Batista reports to Twins camp

Batista a welcome addition to Twins camp

FORT MYERS, Fla. -- With several reporters gathered around Tony Batista's locker, Ron Gardenhire came barreling along to split the throng of media members Friday morning like a well-thrown bowling ball going through pins.

The Twins manager was eager to greet his new veteran slugger, who showed up in the Minnesota clubhouse with rosy visions of what his encore performance in the Major Leagues could be like after a year in the Japanese Pacific League.

"Welcome here. We'll have some fun," Gardenhire said after offering Batista a warm hug.

If Batista picks up in his power game where he left off with Montreal in 2004, the good times could indeed roll at the Metrodome. The Twins generally pitched well but were an offensively challenged club in 2005, which spelled the end of their three-year reign as American League Central Division champions. Along comes Batista, who has hit 26 or more homers in each of the last four seasons.

Before signing a two-year, $15 million contract to play in Japan, Batista hit 32 homers with 110 RBIs for the Expos in '04. He finished at .263 with 27 homers and 90 RBIs for the Fukuoka Softbank Hawks last year, but the club decided to go younger this season. That provided an opening for the Twins to swoop in Dec. 15 and sign Batista to a low-risk deal that could potentially translate into high rewards. Batista still gets all his money from Japan and the Twins get a proven run producer to help bolster their attack.

"Back to the Major Leagues," said Batista, a deeply religious man. "It's going to be exciting. God opened the door for me again to be here on this level."

Batista offered compliments regarding the pitching he faced in Japan last year.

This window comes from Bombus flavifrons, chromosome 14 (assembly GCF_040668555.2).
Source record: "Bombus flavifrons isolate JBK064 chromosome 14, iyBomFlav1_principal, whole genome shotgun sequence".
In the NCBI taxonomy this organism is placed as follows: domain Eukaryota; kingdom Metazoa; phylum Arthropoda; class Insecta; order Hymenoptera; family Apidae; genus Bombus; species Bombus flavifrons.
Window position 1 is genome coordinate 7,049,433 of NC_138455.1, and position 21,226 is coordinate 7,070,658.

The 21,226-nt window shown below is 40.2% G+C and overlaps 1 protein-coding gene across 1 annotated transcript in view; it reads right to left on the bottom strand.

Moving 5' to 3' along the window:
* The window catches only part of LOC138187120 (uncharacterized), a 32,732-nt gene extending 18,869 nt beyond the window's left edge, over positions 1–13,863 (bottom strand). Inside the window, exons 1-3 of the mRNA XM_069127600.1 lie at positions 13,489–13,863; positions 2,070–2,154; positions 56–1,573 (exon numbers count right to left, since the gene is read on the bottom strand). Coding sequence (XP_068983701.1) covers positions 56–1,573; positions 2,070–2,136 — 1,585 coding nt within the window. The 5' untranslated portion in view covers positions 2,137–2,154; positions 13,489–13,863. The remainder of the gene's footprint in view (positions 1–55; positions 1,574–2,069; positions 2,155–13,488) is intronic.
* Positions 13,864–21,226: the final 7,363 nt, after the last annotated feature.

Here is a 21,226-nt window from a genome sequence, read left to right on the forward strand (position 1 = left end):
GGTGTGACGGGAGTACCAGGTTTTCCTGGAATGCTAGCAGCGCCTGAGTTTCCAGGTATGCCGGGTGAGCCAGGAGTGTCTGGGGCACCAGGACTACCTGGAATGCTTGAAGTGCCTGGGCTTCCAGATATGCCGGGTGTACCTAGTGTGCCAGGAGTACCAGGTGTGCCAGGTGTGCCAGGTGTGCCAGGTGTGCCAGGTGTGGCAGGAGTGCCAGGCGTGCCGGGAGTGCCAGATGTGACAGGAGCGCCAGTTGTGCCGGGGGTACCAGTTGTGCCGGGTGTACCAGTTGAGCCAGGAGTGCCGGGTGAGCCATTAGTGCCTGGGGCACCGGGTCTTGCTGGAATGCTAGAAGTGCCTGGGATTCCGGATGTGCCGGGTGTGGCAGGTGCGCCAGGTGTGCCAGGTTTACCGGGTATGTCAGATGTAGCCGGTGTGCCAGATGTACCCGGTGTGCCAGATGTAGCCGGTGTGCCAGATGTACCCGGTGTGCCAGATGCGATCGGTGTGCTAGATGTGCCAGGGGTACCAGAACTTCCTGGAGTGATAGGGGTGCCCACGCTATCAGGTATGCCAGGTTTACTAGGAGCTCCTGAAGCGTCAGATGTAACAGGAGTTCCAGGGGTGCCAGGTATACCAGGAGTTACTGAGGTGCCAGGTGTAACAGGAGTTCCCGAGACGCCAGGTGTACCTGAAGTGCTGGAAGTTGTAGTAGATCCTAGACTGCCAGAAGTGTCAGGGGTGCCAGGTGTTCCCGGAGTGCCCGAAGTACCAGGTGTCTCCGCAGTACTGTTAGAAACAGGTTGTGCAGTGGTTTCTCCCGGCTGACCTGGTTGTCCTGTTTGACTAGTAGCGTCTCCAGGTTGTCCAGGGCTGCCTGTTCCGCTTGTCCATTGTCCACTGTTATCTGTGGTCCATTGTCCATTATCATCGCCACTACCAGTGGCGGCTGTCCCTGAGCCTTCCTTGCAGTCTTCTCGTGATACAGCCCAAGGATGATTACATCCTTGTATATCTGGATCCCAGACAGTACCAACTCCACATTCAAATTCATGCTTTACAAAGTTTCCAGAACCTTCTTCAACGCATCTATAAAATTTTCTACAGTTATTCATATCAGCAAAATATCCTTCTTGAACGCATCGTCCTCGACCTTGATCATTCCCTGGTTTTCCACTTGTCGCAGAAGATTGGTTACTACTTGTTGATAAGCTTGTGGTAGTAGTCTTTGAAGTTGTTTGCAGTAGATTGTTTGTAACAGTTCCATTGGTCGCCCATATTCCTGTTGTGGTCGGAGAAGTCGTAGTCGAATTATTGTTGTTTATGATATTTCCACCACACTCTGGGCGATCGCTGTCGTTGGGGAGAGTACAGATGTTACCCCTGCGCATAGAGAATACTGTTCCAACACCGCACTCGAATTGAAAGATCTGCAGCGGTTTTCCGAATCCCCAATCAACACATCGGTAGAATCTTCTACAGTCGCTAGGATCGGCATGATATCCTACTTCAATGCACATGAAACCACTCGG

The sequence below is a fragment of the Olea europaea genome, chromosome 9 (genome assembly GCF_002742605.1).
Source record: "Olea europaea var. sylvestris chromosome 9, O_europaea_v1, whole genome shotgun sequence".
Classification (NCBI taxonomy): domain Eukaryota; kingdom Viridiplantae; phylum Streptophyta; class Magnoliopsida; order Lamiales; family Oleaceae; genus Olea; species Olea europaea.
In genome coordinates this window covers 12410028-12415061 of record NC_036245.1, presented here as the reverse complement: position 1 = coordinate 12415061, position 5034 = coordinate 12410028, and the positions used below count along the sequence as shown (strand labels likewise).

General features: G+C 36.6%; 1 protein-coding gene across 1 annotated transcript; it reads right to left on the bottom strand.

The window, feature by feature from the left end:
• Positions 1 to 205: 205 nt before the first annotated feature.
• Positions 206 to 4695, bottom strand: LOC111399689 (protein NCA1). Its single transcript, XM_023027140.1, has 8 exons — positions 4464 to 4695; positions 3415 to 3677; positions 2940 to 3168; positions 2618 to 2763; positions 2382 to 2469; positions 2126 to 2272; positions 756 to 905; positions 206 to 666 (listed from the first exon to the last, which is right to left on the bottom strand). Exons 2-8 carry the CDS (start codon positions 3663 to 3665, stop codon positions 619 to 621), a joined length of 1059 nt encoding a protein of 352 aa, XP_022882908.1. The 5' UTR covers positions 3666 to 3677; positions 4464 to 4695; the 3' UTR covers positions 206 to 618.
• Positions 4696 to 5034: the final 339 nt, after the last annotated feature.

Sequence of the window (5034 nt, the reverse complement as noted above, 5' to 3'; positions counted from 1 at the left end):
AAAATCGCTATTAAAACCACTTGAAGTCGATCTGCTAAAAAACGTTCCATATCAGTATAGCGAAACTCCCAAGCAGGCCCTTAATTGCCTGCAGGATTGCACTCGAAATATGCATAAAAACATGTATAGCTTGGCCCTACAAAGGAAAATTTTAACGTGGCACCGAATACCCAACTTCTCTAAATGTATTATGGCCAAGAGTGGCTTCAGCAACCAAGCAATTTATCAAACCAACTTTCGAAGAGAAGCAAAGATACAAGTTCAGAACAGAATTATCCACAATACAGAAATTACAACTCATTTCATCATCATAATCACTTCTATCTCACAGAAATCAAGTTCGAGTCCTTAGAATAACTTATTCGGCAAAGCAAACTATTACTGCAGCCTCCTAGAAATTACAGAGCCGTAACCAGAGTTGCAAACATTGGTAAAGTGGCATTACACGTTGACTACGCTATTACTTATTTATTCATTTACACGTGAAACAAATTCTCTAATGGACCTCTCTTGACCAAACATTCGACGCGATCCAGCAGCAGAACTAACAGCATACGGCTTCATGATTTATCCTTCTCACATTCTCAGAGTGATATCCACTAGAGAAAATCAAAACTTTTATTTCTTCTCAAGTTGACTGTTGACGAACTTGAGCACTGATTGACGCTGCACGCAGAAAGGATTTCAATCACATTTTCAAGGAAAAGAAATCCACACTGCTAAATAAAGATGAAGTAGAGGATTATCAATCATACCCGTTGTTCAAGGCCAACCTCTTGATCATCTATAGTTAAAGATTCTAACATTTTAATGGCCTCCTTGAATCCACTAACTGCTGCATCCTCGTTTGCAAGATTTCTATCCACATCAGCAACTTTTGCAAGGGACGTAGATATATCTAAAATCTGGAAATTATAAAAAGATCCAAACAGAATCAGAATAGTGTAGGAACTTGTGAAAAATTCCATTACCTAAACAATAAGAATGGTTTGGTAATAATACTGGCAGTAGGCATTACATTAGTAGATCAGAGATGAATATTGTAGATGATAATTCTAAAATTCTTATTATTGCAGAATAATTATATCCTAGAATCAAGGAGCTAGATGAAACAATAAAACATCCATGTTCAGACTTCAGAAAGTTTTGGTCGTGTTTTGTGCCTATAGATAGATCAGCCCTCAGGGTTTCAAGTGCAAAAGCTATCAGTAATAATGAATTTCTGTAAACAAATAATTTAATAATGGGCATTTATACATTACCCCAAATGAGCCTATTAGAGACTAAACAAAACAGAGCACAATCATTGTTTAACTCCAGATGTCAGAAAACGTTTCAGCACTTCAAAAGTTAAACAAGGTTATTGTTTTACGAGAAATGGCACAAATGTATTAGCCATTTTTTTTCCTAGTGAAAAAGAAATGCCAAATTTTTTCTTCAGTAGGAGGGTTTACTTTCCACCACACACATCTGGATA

"The pitching there compares pretty good," Batista said. "Almost the same. They just don't challenge as much as they challenge here. They throw more breaking balls on 3-1 [counts]. Sometimes they throw a slider on 3-0. They prefer walking a guy to giving up a base hit."

Batista made it clear he wanted to finish the two-year contract he signed with Fukuoka. But Batista said the team wants to create an opportunity for a younger player, and Batista's mission is to be a regular.

"I'm just going to put my uniform on, practice, play every day and get better," Batista said.

Batista made the early morning rounds in the clubhouse wearing blue jeans and a short-sleeve white shirt. He then headed for the equipment room and returned with jersey No. 77, his number in Japan last year.

"I like No. 7, but somebody had it here and somebody had it over there," Batista said. "So, I take No. 77."

Batista acknowledges that weight reduction will be an issue for him during Spring Training. Hard work coupled with a broiling Florida sun should help him achieve the weight he wants by Opening Day.

"I want to play at 205 and right now I'm 215 or 220," Batista said. "The same Tony Batista you saw for eight years in the Major Leagues ... you're going to see it this year."

If that happens, Gardenhire and the Twins will be delighted. At 32, Batista doesn't have the range at third base that he once had and he's not a guy the Twins can expect to draw a lot of walks. But Gardenhire said Batista potentially brings a lot to the table, both offensively and defensively.

"You read his bubble gum card and those numbers jump out at you," Gardenhire said. "Those two-out home runs sometimes can break a team's back, and he's the kind of guy who can do that."

For now, it's Batista's job to lose at third base.

"Everybody knows his range isn't as good as when he was younger, and that's to be expected," Gardenhire said. "All we ever ask here is that you catch the balls you are supposed to catch and get the outs you are supposed to get.

"Hopefully, this will work out. The general manager (Terry Ryan) is confident this can help us. I'm going with him. He has been pretty good with all his other decisions and we're excited to have Tony in this camp."

Robert Falkoff is a reporter for This story was not subject to the approval of Major League Baseball or its clubs.